A randomized trial of survey participation in a national random sample of general practitioners and gynecologists in France

S. Legleye, A. Bohet, N. Razafindratsima, N. Bajos, N. Bajos, C. Moreau, A. Bohet, A. Andro, L. Aussel, J. Bouyer, G. Charrance, C. Debest, D. Dinova, D. Hassoun, M. Le Guen, S. Legleye, E. Marsicano, M. Mazuy, E. Moreau, H. PanjoN. Razafindratsima, A. Régnier-Loilier, V. Ringa, E. de La Rochebrochard, V. Rozée, M. Teboul, L. Toulemon, C. Ventola, C. Moreau

Research output: Contribution to journalArticlepeer-review


Background: Healthcare professionals play a critical role in women's choice of contraceptive methods. However, national surveys on sexual and reproductive health (SRH) among physicians are rare and present low participation rates. We conducted a randomized trial to test for the effectiveness of three interventions to improve survey participation of private physicians delivering reproductive health services in France. Methods: The study comprised a national random sample of 500 general practitioners and 500 gynecologists working in private offices. All received a postal invitation to participate either by completing a paper, phone or online questionnaire. Physicians were randomly assigned to six groups to test for the effect of three interventions: a non-monetary incentive in the form of a scientific book, telephone contact, and the possibility of completing the questionnaire by phone. Results: Overall, 362 questionnaires were collected (26 online, 2 by phone) and 58 physicians were ineligible. The completion rate increased from 26.7% in physicians who received no intervention to 42.7% in those who received the book and a phone call. The phone call increased the completion rate by 11% percentage points (P= 0.01), while the book had no significant effect. Results from multivariate logistic regressions also indicate that gynecologists (OR = 1.6) and female physicians (OR = 1.5) were more likely to participate than others. Conclusion: The results suggest that phone calls substantially increase participation of physicians in sexual and reproductive health surveys but have little impact on sampling distortion. Differentials in response rates by physicians' characteristics should be considered in future SRH studies among physicians.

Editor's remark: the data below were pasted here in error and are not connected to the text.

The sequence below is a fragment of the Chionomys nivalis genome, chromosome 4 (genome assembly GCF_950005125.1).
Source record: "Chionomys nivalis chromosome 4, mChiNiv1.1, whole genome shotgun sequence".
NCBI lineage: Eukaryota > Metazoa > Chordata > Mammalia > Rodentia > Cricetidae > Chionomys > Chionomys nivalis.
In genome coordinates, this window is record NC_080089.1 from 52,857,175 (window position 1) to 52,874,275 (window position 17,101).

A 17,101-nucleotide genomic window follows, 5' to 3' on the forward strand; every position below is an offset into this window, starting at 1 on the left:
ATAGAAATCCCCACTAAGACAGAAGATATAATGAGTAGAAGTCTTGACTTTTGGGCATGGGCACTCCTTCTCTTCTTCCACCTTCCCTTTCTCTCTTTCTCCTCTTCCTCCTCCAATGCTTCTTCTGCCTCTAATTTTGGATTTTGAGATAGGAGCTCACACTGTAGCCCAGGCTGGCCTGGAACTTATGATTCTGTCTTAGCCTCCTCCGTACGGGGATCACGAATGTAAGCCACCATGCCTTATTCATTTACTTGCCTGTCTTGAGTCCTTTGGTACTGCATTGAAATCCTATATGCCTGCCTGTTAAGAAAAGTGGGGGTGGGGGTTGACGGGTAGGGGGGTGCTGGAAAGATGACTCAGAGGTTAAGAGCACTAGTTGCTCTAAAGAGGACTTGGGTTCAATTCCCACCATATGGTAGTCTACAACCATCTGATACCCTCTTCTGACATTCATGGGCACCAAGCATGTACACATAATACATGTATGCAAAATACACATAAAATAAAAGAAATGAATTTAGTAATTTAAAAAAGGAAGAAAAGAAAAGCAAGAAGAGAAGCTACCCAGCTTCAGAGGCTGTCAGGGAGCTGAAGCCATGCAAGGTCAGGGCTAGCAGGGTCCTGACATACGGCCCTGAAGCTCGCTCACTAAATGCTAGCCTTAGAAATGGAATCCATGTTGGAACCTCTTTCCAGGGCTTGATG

Original languageEnglish (US)
Pages (from-to)249-255
Number of pages7
JournalRevue d'Epidemiologie et de Sante Publique
Issue number4
StatePublished - Aug 2014


  • Data collection
  • Methods
  • Physicians
  • Randomized trial
  • Sexual and reproductive health

ASJC Scopus subject areas

  • Epidemiology
  • Public Health, Environmental and Occupational Health


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